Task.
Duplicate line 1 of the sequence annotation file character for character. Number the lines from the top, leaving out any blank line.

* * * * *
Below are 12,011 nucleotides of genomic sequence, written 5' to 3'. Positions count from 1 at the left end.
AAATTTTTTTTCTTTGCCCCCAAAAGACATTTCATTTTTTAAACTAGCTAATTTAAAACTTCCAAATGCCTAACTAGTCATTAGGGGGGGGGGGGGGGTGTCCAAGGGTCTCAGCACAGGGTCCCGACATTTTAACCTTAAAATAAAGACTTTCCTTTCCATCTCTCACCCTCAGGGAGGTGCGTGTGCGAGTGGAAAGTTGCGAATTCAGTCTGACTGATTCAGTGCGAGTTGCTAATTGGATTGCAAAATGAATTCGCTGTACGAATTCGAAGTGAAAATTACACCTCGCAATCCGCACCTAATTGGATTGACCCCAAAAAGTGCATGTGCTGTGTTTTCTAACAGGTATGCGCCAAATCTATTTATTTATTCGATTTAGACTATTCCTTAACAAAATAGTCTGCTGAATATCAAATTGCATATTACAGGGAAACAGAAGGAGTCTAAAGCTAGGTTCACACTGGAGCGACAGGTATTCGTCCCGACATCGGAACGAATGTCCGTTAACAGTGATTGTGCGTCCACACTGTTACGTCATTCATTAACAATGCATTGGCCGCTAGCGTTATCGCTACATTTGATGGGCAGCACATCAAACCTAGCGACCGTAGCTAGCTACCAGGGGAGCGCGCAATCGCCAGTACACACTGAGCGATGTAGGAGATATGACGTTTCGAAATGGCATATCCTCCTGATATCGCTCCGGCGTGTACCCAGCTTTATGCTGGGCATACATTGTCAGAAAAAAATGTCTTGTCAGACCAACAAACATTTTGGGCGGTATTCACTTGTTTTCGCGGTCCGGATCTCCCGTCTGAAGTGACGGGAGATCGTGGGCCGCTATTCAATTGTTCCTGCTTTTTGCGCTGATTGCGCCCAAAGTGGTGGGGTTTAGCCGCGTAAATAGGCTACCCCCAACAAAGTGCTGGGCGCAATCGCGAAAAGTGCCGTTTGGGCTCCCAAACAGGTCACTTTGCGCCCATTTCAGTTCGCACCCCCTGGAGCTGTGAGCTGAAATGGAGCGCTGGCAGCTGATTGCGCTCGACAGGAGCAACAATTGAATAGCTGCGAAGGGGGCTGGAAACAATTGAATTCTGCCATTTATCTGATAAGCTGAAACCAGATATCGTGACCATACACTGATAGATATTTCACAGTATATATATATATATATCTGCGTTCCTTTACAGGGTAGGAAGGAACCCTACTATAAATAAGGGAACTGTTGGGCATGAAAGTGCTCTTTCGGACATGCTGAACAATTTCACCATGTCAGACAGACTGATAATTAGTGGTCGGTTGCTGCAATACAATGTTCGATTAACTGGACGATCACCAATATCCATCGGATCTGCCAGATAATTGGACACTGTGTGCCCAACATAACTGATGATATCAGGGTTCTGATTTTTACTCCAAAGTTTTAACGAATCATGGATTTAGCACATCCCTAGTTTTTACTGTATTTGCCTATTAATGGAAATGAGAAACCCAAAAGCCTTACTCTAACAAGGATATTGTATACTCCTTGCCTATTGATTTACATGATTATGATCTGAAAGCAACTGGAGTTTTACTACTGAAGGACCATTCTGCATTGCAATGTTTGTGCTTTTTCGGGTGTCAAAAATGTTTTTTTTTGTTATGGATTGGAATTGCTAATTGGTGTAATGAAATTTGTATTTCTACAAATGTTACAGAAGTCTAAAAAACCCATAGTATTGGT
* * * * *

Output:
Below are 12,011 nucleotides of genomic sequence, written 5' to 3'. Positions count from 1 at the left end.